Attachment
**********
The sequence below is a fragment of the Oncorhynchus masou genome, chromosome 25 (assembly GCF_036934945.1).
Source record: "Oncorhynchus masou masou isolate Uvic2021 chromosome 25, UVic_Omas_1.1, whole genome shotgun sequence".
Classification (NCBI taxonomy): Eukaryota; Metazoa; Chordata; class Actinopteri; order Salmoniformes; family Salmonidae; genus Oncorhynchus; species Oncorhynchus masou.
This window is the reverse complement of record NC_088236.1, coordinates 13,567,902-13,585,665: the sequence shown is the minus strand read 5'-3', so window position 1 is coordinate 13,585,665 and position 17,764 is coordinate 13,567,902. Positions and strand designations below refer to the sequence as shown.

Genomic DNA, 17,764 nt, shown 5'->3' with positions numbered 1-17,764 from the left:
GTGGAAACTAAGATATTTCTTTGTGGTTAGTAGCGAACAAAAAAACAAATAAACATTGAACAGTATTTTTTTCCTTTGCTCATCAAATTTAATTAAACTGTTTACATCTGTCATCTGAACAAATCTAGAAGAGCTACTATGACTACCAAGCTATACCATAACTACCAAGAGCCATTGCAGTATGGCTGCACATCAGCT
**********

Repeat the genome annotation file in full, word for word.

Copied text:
The sequence below is a fragment of the Oncorhynchus masou genome, chromosome 25 (assembly GCF_036934945.1).
Source record: "Oncorhynchus masou masou isolate Uvic2021 chromosome 25, UVic_Omas_1.1, whole genome shotgun sequence".
Classification (NCBI taxonomy): Eukaryota; Metazoa; Chordata; class Actinopteri; order Salmoniformes; family Salmonidae; genus Oncorhynchus; species Oncorhynchus masou.
This window is the reverse complement of record NC_088236.1, coordinates 13,567,902-13,585,665: the sequence shown is the minus strand read 5'-3', so window position 1 is coordinate 13,585,665 and position 17,764 is coordinate 13,567,902. Positions and strand designations below refer to the sequence as shown.

Genomic DNA, 17,764 nt, shown 5'->3' with positions numbered 1-17,764 from the left:
GTGGAAACTAAGATATTTCTTTGTGGTTAGTAGCGAACAAAAAAACAAATAAACATTGAACAGTATTTTTTTCCTTTGCTCATCAAATTTAATTAAACTGTTTACATCTGTCATCTGAACAAATCTAGAAGAGCTACTATGACTACCAAGCTATACCATAACTACCAAGAGCCATTGCAGTATGGCTGCACATCAGCT